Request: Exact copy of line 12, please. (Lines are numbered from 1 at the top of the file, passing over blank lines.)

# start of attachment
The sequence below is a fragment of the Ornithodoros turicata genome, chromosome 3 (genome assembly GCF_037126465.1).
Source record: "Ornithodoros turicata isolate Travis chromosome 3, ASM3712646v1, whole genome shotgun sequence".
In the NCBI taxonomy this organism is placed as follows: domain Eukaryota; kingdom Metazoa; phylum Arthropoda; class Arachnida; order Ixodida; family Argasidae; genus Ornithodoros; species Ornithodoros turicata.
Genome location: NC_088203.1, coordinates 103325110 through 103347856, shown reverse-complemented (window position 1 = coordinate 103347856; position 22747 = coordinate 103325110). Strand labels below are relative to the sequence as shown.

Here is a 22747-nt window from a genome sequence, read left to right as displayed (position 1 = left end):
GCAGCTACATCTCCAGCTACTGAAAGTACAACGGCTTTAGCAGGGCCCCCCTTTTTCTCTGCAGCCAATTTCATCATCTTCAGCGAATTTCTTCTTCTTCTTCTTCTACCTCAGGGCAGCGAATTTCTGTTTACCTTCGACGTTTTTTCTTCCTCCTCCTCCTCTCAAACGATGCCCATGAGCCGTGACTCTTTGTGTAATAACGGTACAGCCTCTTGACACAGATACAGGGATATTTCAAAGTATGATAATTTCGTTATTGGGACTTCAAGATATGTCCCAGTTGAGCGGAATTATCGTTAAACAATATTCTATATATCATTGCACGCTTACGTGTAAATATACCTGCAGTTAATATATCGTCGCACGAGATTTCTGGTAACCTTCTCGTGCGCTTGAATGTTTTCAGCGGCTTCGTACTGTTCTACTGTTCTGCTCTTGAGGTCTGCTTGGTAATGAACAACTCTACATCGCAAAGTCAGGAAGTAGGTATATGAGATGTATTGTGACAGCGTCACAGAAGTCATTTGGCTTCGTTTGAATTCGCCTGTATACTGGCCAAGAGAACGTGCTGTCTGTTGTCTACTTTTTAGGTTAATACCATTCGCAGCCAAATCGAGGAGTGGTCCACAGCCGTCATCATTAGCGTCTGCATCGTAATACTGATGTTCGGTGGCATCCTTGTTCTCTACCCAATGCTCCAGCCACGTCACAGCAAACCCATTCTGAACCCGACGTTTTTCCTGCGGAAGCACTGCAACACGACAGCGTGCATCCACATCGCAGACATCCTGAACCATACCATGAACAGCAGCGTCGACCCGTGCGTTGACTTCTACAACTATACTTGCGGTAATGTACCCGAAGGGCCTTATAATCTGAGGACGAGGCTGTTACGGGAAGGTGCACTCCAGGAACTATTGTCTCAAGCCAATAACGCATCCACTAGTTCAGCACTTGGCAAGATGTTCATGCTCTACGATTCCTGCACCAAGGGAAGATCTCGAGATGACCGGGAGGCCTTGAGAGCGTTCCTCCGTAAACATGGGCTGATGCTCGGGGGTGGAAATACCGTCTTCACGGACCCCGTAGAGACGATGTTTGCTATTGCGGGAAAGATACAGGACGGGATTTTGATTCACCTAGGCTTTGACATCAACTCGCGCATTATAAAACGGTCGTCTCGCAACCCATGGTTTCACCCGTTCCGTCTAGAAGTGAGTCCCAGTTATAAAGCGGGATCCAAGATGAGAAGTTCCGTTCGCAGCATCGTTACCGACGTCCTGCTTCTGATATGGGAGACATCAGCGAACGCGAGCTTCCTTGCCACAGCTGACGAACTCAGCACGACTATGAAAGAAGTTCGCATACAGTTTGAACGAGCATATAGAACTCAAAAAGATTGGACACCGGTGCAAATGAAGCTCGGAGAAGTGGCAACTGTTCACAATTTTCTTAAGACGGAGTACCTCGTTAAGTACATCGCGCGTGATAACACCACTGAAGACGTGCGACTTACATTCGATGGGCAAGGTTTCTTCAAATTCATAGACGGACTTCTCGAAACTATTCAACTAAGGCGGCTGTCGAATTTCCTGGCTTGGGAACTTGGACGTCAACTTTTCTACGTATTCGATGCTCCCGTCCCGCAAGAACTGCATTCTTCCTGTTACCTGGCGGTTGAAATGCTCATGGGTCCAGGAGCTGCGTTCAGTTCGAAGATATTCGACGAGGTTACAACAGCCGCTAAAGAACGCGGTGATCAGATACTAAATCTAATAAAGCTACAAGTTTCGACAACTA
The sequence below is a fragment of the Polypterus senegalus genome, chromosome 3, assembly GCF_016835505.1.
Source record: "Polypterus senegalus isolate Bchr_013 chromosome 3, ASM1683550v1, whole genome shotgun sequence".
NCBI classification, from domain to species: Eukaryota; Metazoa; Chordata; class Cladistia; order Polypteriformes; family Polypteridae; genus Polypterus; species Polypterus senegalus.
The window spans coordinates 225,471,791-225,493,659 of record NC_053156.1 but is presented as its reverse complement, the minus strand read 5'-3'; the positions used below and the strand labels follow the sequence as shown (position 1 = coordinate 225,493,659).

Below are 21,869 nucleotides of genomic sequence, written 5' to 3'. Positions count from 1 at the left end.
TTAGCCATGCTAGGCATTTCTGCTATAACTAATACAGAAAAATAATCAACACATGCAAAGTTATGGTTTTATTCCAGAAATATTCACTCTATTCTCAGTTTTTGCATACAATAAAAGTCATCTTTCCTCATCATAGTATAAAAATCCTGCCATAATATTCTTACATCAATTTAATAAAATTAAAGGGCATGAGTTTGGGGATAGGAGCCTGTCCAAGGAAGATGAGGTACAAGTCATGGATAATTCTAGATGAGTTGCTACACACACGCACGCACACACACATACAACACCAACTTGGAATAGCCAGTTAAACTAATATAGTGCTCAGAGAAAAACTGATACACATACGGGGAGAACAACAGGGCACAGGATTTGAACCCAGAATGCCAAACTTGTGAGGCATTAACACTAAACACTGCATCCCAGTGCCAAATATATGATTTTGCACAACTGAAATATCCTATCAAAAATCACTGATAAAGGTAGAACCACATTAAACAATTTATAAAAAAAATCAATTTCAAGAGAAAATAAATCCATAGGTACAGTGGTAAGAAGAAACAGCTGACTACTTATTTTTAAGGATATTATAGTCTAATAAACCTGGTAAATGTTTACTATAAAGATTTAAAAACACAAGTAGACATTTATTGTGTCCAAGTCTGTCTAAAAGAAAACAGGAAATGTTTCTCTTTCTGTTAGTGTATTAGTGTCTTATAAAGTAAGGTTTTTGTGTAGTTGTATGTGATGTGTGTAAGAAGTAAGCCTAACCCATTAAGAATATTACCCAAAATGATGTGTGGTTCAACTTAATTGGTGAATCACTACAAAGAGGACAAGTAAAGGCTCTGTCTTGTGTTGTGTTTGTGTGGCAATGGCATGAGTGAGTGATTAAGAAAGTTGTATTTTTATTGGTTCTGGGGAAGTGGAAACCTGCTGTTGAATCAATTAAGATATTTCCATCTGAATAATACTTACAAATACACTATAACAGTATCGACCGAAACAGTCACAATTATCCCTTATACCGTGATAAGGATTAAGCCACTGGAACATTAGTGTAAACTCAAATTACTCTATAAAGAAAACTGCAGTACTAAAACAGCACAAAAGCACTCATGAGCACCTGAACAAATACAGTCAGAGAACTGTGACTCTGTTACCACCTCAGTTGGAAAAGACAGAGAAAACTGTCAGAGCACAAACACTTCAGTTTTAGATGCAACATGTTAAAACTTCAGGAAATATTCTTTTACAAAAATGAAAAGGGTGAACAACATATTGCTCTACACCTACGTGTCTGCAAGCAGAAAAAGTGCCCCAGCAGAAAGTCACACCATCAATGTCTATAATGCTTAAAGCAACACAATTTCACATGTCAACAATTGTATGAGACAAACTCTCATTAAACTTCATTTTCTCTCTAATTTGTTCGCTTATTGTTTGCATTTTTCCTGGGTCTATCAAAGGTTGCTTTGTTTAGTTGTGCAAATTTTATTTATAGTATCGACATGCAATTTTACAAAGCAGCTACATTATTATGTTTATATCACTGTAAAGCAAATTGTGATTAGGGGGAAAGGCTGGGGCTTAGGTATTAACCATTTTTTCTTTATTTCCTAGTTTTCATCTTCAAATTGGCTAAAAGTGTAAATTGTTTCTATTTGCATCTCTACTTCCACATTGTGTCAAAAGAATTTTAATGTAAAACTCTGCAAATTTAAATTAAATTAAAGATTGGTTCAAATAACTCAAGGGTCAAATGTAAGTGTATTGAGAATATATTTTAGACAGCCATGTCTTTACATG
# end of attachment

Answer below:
TTAGCCATGCTAGGCATTTCTGCTATAACTAATACAGAAAAATAATCAACACATGCAAAGTTATGGTTTTATTCCAGAAATATTCACTCTATTCTCAGTTTTTGCATACAATAAAAGTCATCTTTCCTCATCATAGTATAAAAATCCTGCCATAATATTCTTACATCAATTTAATAAAATTAAAGGGCATGAGTTTGGGGATAGGAGCCTGTCCAAGGAAGATGAGGTACAAGTCATGGATAATTCTAGATGAGTTGCTACACACACGCACGCACACACACATACAACACCAACTTGGAATAGCCAGTTAAACTAATATAGTGCTCAGAGAAAAACTGATACACATACGGGGAGAACAACAGGGCACAGGATTTGAACCCAGAATGCCAAACTTGTGAGGCATTAACACTAAACACTGCATCCCAGTGCCAAATATATGATTTTGCACAACTGAAATATCCTATCAAAAATCACTGATAAAGGTAGAACCACATTAAACAATTTATAAAAAAAATCAATTTCAAGAGAAAATAAATCCATAGGTACAGTGGTAAGAAGAAACAGCTGACTACTTATTTTTAAGGATATTATAGTCTAATAAACCTGGTAAATGTTTACTATAAAGATTTAAAAACACAAGTAGACATTTATTGTGTCCAAGTCTGTCTAAAAGAAAACAGGAAATGTTTCTCTTTCTGTTAGTGTATTAGTGTCTTATAAAGTAAGGTTTTTGTGTAGTTGTATGTGATGTGTGTAAGAAGTAAGCCTAACCCATTAAGAATATTACCCAAAATGATGTGTGGTTCAACTTAATTGGTGAATCACTACAAAGAGGACAAGTAAAGGCTCTGTCTTGTGTTGTGTTTGTGTGGCAATGGCATGAGTGAGTGATTAAGAAAGTTGTATTTTTATTGGTTCTGGGGAAGTGGAAACCTGCTGTTGAATCAATTAAGATATTTCCATCTGAATAATACTTACAAATACACTATAACAGTATCGACCGAAACAGTCACAATTATCCCTTATACCGTGATAAGGATTAAGCCACTGGAACATTAGTGTAAACTCAAATTACTCTATAAAGAAAACTGCAGTACTAAAACAGCACAAAAGCACTCATGAGCACCTGAACAAATACAGTCAGAGAACTGTGACTCTGTTACCACCTCAGTTGGAAAAGACAGAGAAAACTGTCAGAGCACAAACACTTCAGTTTTAGATGCAACATGTTAAAACTTCAGGAAATATTCTTTTACAAAAATGAAAAGGGTGAACAACATATTGCTCTACACCTACGTGTCTGCAAGCAGAAAAAGTGCCCCAGCAGAAAGTCACACCATCAATGTCTATAATGCTTAAAGCAACACAATTTCACATGTCAACAATTGTATGAGACAAACTCTCATTAAACTTCATTTTCTCTCTAATTTGTTCGCTTATTGTTTGCATTTTTCCTGGGTCTATCAAAGGTTGCTTTGTTTAGTTGTGCAAATTTTATTTATAGTATCGACATGCAATTTTACAAAGCAGCTACATTATTATGTTTATATCACTGTAAAGCAAATTGTGATTAGGGGGAAAGGCTGGGGCTTAGGTATTAACCATTTTTTCTTTATTTCCTAGTTTTCATCTTCAAATTGGCTAAAAGTGTAAATTGTTTCTATTTGCATCTCTACTTCCACATTGTGTCAAAAGAATTTTAATGTAAAACTCTGCAAATTTAAATTAAATTAAAGATTGGTTCAAATAACTCAAGGGTCAAATGTAAGTGTATTGAGAATATATTTTAGACAGCCATGTCTTTACATG